Poffy The Cucumber

Ghost of Dickens Past turns in his grave.

Many filmmakers still feel obligated to pay homage to the marriage and reproduction rituals of the mainstream culture.
— Keay Davidson, “Carl Sagan, A Life.”

GhostsOfGirlfriendsPast_captionMen, when you’re dragged by your fem-boss like the vagina-whipped pussy you’ve become, to see GHOSTS OF GIRLFRIENDS PAST, at least take solace in the film’s educative axioms during its first act.

“The power of a relationship lies with whoever cares less.”
“It’s your feelings for her that are killing your game.”
“…marriage is an archaic and oppressive institution that should have been abolished years ago…”

Of course, these truisms are regarded as misogynistic pap within the context of this pea-brained excuse for a romantic comedy (that men will say they enjoy in order to part a woman’s thighs); societal truths that women refuse to believe men believe.

Even if one were to regard romantic “love” as true, this movie itself – and all its characters – hypocritically denounce everything they claim to believe in at every turn with their unthinking, irrational, contradictory actions.

Professional Philanderer Connor Mead (Matthew McConaughey) and Jenny Perotti (Jennifer Garner) are the couple just waiting to be paired. Director Mark Waters and writers Jon Lucas and Scott Moore make no bones about ripping off Dickens’s A Christmas Carol as the movie’s plot: a spectral playboy uncle (Michael Douglas) appears to arrogant bachelor Connor to warn him of three ghosts who will visit him to show him the “error” of his skirt-chasing ways.

These apparitions appear to Connor at his brother’s wedding rehearsal weekend, where Connor is busy getting drunk and going Larry David by telling it like it is: “…love is magical comfort food for the weak and uneducated; makes you feel all warm and relevant but in the end, love leaves you weak, dependent – and fat.”

Playing Connor’s brother Paul with no conviction is Breckin Meyer (so beige his name shouldn’t have capital letters – I honestly don’t know how this guy gets acting gigs), who is marrying a wildly retarded woman (Lacey Chabert) who looks like Jennifer Love-Hewitt without the talent, in other words, exactly like Jennifer Love-Hewitt.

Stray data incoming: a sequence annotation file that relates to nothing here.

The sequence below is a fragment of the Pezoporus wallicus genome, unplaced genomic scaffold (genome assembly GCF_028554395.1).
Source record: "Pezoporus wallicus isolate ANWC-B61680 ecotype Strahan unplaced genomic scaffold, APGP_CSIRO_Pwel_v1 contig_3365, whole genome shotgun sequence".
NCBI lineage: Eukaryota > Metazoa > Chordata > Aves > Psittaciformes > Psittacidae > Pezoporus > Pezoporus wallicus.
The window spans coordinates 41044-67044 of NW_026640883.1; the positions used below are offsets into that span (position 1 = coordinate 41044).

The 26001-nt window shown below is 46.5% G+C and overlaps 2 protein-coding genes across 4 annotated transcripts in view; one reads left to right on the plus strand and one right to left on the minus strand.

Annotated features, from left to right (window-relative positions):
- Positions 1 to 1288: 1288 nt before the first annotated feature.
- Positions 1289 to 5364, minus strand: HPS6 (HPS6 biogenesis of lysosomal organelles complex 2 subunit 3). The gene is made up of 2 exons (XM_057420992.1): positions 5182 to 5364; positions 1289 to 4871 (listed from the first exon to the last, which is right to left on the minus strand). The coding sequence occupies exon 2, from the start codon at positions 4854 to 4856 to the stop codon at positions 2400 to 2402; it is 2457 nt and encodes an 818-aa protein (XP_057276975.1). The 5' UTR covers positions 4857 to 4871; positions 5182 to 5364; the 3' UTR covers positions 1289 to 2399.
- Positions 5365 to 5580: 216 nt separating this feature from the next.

Michael Douglas’s ghost is hilarious when he’s telling truths about staying powerful in relationships, but it’s all for naught, as he is stuck in a Chick Flick that will ultimately emasculate him and make him confess that philandering will leave you lonely. Never once considering that marrying a shrike whom you will eventually lose interest in will also leave you lonely.

Face it, whether you get married or not, you’re still going to end up a lonely old man. Or woman. According to Chick Flick Protocol, Not Marrying = Misery, and Marriage = Eternal Love. Never once considering that many married people are as miserable as many unmarried people.

Connor tells his brother: “You’re going to be miserable without her” – again, never once considering that he could very well be miserable WITH her.

If you think I’m belaboring this point, it is nothing compared to how the film pounds home its dangerously skewed idiot girlie message about absolute states, again and again. And again. And again. And again.

Never once considering the reality that you CAN be joyful within a marriage. AND joyful without.

A man is only as faithful as his options.
— Anonymous (or maybe Gene Simmons).

The first annoying teen fem-ghost (The Past Ghost) shows Connor a veritable Gene Simmons smorgasbord of past flings, calling them all “relationships” and calling him an asshole for having them. But it stands to mathematical logic that it takes two to participate in a one-night stand.

With every woman being at least a 7, I don’t see the down side – until all of them start yammering at once trying to monopolize Connor’s time. Guess that screeching noise we’re hearing is meant to entice us into spending our lives with her…

In other words, none of these women gives any indication they didn’t DESERVE to be treated as shallow one-nighters. None of them is substantial – they are juvenile representations of women that a fourteen-year-old would conjure, not well-rounded personalities.